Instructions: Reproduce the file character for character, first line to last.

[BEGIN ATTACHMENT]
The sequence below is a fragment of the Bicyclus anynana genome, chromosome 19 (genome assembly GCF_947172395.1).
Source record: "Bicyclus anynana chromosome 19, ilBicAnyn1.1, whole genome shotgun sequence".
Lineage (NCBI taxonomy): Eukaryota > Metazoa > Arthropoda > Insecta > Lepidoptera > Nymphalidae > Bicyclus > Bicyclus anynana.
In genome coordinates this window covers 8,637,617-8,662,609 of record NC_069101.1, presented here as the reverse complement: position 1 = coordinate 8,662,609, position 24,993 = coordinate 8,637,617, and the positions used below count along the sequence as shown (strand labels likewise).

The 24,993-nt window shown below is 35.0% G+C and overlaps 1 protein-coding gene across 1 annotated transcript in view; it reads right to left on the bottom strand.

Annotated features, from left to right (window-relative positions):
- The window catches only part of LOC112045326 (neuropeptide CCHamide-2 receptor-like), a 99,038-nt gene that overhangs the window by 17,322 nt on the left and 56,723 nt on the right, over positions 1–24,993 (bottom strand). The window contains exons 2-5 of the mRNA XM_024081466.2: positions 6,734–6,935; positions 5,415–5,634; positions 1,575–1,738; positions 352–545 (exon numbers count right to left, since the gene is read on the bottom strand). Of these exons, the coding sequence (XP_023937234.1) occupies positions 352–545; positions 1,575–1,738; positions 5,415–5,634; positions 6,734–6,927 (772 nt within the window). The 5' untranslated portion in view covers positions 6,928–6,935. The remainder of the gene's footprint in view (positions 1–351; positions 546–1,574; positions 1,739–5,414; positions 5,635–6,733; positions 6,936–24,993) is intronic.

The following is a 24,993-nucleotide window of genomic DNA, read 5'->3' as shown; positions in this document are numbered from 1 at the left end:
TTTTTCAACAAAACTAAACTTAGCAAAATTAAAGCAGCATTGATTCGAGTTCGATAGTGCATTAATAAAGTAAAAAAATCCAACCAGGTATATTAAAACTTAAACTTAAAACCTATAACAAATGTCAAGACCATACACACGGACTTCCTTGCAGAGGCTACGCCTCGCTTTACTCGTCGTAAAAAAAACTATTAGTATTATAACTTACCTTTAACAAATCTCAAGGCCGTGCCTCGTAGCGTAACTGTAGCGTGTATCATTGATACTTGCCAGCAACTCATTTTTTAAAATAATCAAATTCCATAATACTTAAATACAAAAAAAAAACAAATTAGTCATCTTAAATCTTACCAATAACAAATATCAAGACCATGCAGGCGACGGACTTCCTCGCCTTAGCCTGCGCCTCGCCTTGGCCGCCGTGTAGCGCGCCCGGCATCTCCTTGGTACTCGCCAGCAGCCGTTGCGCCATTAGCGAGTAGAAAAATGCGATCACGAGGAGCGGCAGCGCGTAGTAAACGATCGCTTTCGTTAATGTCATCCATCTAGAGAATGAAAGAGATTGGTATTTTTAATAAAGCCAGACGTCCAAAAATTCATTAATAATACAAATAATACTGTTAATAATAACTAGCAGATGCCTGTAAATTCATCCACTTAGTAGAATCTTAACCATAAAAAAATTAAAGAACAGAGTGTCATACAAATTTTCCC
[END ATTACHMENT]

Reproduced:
The sequence below is a fragment of the Bicyclus anynana genome, chromosome 19 (genome assembly GCF_947172395.1).
Source record: "Bicyclus anynana chromosome 19, ilBicAnyn1.1, whole genome shotgun sequence".
Lineage (NCBI taxonomy): Eukaryota > Metazoa > Arthropoda > Insecta > Lepidoptera > Nymphalidae > Bicyclus > Bicyclus anynana.
In genome coordinates this window covers 8,637,617-8,662,609 of record NC_069101.1, presented here as the reverse complement: position 1 = coordinate 8,662,609, position 24,993 = coordinate 8,637,617, and the positions used below count along the sequence as shown (strand labels likewise).

The 24,993-nt window shown below is 35.0% G+C and overlaps 1 protein-coding gene across 1 annotated transcript in view; it reads right to left on the bottom strand.

Annotated features, from left to right (window-relative positions):
- The window catches only part of LOC112045326 (neuropeptide CCHamide-2 receptor-like), a 99,038-nt gene that overhangs the window by 17,322 nt on the left and 56,723 nt on the right, over positions 1–24,993 (bottom strand). The window contains exons 2-5 of the mRNA XM_024081466.2: positions 6,734–6,935; positions 5,415–5,634; positions 1,575–1,738; positions 352–545 (exon numbers count right to left, since the gene is read on the bottom strand). Of these exons, the coding sequence (XP_023937234.1) occupies positions 352–545; positions 1,575–1,738; positions 5,415–5,634; positions 6,734–6,927 (772 nt within the window). The 5' untranslated portion in view covers positions 6,928–6,935. The remainder of the gene's footprint in view (positions 1–351; positions 546–1,574; positions 1,739–5,414; positions 5,635–6,733; positions 6,936–24,993) is intronic.

The following is a 24,993-nucleotide window of genomic DNA, read 5'->3' as shown; positions in this document are numbered from 1 at the left end:
TTTTTCAACAAAACTAAACTTAGCAAAATTAAAGCAGCATTGATTCGAGTTCGATAGTGCATTAATAAAGTAAAAAAATCCAACCAGGTATATTAAAACTTAAACTTAAAACCTATAACAAATGTCAAGACCATACACACGGACTTCCTTGCAGAGGCTACGCCTCGCTTTACTCGTCGTAAAAAAAACTATTAGTATTATAACTTACCTTTAACAAATCTCAAGGCCGTGCCTCGTAGCGTAACTGTAGCGTGTATCATTGATACTTGCCAGCAACTCATTTTTTAAAATAATCAAATTCCATAATACTTAAATACAAAAAAAAAACAAATTAGTCATCTTAAATCTTACCAATAACAAATATCAAGACCATGCAGGCGACGGACTTCCTCGCCTTAGCCTGCGCCTCGCCTTGGCCGCCGTGTAGCGCGCCCGGCATCTCCTTGGTACTCGCCAGCAGCCGTTGCGCCATTAGCGAGTAGAAAAATGCGATCACGAGGAGCGGCAGCGCGTAGTAAACGATCGCTTTCGTTAATGTCATCCATCTAGAGAATGAAAGAGATTGGTATTTTTAATAAAGCCAGACGTCCAAAAATTCATTAATAATACAAATAATACTGTTAATAATAACTAGCAGATGCCTGTAAATTCATCCACTTAGTAGAATCTTAACCATAAAAAAATTAAAGAACAGAGTGTCATACAAATTTTCCC